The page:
As a teenager she somehow found time to juggle her school work and horse riding. “My school was miles away because I couldn’t get into the local one. So I would do my homework on the bus and get home at half four, then I would get changed into my scruffs, go outside and help teach the kids stable management, or the actual lessons if needed. When that was finished at about 7.30 I would ride my own horse. So I would come in at half nine, or ten o’clock most nights.”
Horse riding is a high-risk sport and Amy admits she has been fortunate not to have suffered any serious accidents. “I’ve been really lucky and I’ve never broken a bone.” Although she has had some narrow escapes. “I was cantering around the field one time and the horse slipped and landed on my leg. That could have been nasty but fortunately I was able to hobble home.”
She says it was only when her family moved here from Lancashire and the family set up their riding school that she began to start thinking seriously about becoming a budding James Herriot.
“When I was younger I said I always wanted to be a vet but then loads of people say that.” It was after helping a vet, who had been called out to treat one of their stallions which had badly cut its leg, that Amy realised she had found her vocation. “I didn’t do very much but I thought it was really exciting,” she says.
“I did work experience at his vets practice in Halifax and he paid me to be a receptionist for a bit so I can’t have been completely useless.”
Not everyone wants to work with animals so what is it about it that she enjoys? “They’re just really cool and they can’t fix themselves but we can,” she says. “I guess also I’ve been around more animals than humans. When I was at school because I was so busy I didn’t really hang out with friends and do the normal teenage things.” Not that she regrets this. “I don’t feel like I’ve missed out because I’ve made loads of friends from the riding school.”
Working with animals can mean doing long hours but Amy isn’t afraid of getting her hands dirty. “There used to be sheep on the land here so I used to help with lambing and things like that.”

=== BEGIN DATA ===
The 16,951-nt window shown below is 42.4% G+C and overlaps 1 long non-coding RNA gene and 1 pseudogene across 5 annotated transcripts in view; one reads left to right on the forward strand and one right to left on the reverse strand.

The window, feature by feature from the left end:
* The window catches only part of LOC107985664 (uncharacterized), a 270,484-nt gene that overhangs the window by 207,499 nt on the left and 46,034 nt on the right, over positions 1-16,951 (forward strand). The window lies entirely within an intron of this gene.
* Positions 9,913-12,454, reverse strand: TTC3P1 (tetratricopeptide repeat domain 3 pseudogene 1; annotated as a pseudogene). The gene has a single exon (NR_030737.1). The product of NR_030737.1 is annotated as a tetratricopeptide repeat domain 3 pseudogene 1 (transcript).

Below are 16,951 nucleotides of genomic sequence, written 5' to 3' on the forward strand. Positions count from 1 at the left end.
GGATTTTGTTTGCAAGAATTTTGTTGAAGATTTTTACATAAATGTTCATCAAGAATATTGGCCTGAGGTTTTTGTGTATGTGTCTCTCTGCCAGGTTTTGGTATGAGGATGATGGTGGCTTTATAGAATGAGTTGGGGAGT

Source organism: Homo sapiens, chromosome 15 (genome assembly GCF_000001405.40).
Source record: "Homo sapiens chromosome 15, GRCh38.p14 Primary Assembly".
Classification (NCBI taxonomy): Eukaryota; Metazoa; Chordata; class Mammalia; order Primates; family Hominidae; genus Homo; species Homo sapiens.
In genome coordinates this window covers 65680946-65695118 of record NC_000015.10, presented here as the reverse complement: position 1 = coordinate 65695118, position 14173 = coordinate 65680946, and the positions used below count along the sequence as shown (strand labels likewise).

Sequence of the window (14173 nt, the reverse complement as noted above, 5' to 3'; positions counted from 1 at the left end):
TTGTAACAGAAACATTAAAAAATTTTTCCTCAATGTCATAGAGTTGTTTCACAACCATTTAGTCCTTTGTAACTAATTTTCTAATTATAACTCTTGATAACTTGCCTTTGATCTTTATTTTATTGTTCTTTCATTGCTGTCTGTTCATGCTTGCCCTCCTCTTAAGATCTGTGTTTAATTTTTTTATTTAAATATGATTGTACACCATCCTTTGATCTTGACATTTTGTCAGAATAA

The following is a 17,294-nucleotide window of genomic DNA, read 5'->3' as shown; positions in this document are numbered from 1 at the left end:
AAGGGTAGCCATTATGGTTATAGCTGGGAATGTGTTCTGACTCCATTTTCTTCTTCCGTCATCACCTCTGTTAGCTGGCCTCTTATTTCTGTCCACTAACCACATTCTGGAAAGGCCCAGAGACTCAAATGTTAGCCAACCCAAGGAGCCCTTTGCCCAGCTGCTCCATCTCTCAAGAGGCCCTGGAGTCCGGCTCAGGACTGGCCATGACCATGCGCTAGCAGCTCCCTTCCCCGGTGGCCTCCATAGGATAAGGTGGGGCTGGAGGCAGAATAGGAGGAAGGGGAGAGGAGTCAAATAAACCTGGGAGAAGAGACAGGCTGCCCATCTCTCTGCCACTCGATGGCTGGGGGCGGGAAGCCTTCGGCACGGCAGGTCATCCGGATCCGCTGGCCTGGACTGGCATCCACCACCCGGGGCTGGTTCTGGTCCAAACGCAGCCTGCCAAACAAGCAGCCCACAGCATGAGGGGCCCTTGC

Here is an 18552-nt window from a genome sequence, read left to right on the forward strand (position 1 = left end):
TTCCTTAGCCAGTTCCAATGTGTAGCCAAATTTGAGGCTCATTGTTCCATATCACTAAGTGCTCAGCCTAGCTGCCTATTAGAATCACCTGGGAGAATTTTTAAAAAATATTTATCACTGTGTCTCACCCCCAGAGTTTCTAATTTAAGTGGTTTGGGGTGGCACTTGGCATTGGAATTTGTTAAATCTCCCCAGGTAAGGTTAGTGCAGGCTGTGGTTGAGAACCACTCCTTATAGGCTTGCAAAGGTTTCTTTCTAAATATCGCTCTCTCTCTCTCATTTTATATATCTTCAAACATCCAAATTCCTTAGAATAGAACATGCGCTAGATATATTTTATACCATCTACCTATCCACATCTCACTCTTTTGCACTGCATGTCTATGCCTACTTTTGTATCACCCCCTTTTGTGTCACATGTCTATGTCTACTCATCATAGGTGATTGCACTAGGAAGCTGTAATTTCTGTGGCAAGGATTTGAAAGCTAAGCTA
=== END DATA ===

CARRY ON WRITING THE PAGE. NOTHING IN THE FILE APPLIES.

She’s also pragmatic when it comes to making tough decisions about animals. Over the years the family have had three of their horses put down, including her beloved Arny. “He was the first one we’d seen put down and it was our first pony, we’d had him for 15 years and a lot of people were crying that day. But it happens, you can’t have animals without the death.
“If it’s the right thing to do then you just get on with it. It’s not a pleasant job but you get it done as quickly and as humanely as you can.”
Although Amy comes across as confident and straight-talking, she admits that she found it a bit of a challenge being in front of the TV cameras. “It’s one of the most stressful things I’ve ever done because you’re learning to do something for the first time and you’re being filmed while you’re learning,” she says. “You’re also being assessed by the college so altogether it’s really quite stressful.”
Even so, she’s curious to see how she comes across in the programmes. “It will be interesting to see how I deal with things because when you’re doing something you don’t necessarily realise how you come across, so I want to watch it when I don’t get things right to see how I handle it.”
Amy has now finished her college course and has begun the serious task of finding a job. Her aim is get some experience working for a practice, ideally in the local area but she’s prepared to move away if necessary.
But first she is spending a month in either Egypt or the Gambia, working for an animal charity that looks after injured horses and donkeys. It will be a far cry from the climate and culture of her home in Yorkshire, but then Amy Clithero isn’t the kind of person who’s afraid of jumping in at the deep end.
Young Vets continues on BBC 2 next Tuesday, Wednesday and Friday at 7pm.
Amy is cycling 450 miles to Cornwall to help raise money for her working trip to Africa. If you would like to sponsor her go to www.justgiving.co.uk/amyclithero